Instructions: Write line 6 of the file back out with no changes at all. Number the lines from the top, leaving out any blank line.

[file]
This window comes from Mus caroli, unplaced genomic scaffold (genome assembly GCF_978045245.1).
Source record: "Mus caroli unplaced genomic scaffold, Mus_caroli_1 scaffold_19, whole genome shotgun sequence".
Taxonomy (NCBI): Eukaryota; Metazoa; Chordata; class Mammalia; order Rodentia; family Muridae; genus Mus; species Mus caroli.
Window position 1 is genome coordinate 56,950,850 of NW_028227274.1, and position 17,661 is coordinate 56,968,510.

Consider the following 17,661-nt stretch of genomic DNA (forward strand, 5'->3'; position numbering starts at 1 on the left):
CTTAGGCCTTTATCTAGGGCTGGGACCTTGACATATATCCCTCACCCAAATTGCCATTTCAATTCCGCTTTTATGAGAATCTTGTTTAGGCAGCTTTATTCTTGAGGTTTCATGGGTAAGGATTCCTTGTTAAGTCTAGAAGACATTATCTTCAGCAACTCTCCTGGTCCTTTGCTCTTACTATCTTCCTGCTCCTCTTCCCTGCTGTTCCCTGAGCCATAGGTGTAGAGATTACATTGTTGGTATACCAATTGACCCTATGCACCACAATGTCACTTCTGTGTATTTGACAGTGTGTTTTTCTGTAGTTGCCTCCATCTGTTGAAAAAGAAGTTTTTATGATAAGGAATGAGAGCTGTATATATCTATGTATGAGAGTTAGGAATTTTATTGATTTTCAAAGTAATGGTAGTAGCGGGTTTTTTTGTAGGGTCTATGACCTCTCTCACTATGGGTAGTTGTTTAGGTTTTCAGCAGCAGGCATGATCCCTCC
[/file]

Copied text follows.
CTTAGGCCTTTATCTAGGGCTGGGACCTTGACATATATCCCTCACCCAAATTGCCATTTCAATTCCGCTTTTATGAGAATCTTGTTTAGGCAGCTTTATTCTTGAGGTTTCATGGGTAAGGATTCCTTGTTAAGTCTAGAAGACATTATCTTCAGCAACTCTCCTGGTCCTTTGCTCTTACTATCTTCCTGCTCCTCTTCCCTGCTGTTCCCTGAGCCATAGGTGTAGAGATTACATTGTTGGTATACCAATTGACCCTATGCACCACAATGTCACTTCTGTGTATTTGACAGTGTGTTTTTCTGTAGTTGCCTCCATCTGTTGAAAAAGAAGTTTTTATGATAAGGAATGAGAGCTGTATATATCTATGTATGAGAGTTAGGAATTTTATTGATTTTCAAAGTAATGGTAGTAGCGGGTTTTTTTGTAGGGTCTATGACCTCTCTCACTATGGGTAGTTGTTTAGGTTTTCAGCAGCAGGCATGATCCCTCC